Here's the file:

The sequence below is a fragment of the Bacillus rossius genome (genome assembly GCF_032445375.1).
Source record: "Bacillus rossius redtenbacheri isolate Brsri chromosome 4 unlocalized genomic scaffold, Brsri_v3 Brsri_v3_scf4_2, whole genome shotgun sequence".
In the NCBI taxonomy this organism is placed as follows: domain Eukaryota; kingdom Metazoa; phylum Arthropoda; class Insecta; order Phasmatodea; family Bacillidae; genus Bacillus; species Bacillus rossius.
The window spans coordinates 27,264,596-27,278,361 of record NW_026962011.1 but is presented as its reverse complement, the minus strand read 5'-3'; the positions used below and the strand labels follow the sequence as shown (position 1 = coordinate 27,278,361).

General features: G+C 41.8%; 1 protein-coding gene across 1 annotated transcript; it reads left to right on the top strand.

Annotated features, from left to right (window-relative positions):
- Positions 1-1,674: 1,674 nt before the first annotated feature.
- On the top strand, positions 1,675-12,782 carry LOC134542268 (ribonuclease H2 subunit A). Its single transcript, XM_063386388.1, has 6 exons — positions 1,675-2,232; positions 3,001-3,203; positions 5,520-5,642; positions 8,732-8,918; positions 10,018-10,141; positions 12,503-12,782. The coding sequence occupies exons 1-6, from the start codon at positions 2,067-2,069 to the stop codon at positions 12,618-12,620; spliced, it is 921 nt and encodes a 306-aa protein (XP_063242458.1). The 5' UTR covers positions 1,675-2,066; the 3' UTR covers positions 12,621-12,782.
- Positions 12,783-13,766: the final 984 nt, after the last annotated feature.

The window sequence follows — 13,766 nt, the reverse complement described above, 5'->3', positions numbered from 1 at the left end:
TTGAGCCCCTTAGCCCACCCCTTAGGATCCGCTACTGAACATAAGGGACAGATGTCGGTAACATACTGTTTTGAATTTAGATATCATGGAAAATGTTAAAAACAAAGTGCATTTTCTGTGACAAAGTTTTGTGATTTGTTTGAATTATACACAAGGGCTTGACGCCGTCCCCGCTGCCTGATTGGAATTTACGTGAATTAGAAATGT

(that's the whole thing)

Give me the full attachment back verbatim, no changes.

The sequence below is a fragment of the Bacillus rossius genome (genome assembly GCF_032445375.1).
Source record: "Bacillus rossius redtenbacheri isolate Brsri chromosome 4 unlocalized genomic scaffold, Brsri_v3 Brsri_v3_scf4_2, whole genome shotgun sequence".
In the NCBI taxonomy this organism is placed as follows: domain Eukaryota; kingdom Metazoa; phylum Arthropoda; class Insecta; order Phasmatodea; family Bacillidae; genus Bacillus; species Bacillus rossius.
The window spans coordinates 27,264,596-27,278,361 of record NW_026962011.1 but is presented as its reverse complement, the minus strand read 5'-3'; the positions used below and the strand labels follow the sequence as shown (position 1 = coordinate 27,278,361).

General features: G+C 41.8%; 1 protein-coding gene across 1 annotated transcript; it reads left to right on the top strand.

Annotated features, from left to right (window-relative positions):
- Positions 1-1,674: 1,674 nt before the first annotated feature.
- On the top strand, positions 1,675-12,782 carry LOC134542268 (ribonuclease H2 subunit A). Its single transcript, XM_063386388.1, has 6 exons — positions 1,675-2,232; positions 3,001-3,203; positions 5,520-5,642; positions 8,732-8,918; positions 10,018-10,141; positions 12,503-12,782. The coding sequence occupies exons 1-6, from the start codon at positions 2,067-2,069 to the stop codon at positions 12,618-12,620; spliced, it is 921 nt and encodes a 306-aa protein (XP_063242458.1). The 5' UTR covers positions 1,675-2,066; the 3' UTR covers positions 12,621-12,782.
- Positions 12,783-13,766: the final 984 nt, after the last annotated feature.

The window sequence follows — 13,766 nt, the reverse complement described above, 5'->3', positions numbered from 1 at the left end:
TTGAGCCCCTTAGCCCACCCCTTAGGATCCGCTACTGAACATAAGGGACAGATGTCGGTAACATACTGTTTTGAATTTAGATATCATGGAAAATGTTAAAAACAAAGTGCATTTTCTGTGACAAAGTTTTGTGATTTGTTTGAATTATACACAAGGGCTTGACGCCGTCCCCGCTGCCTGATTGGAATTTACGTGAATTAGAAATGT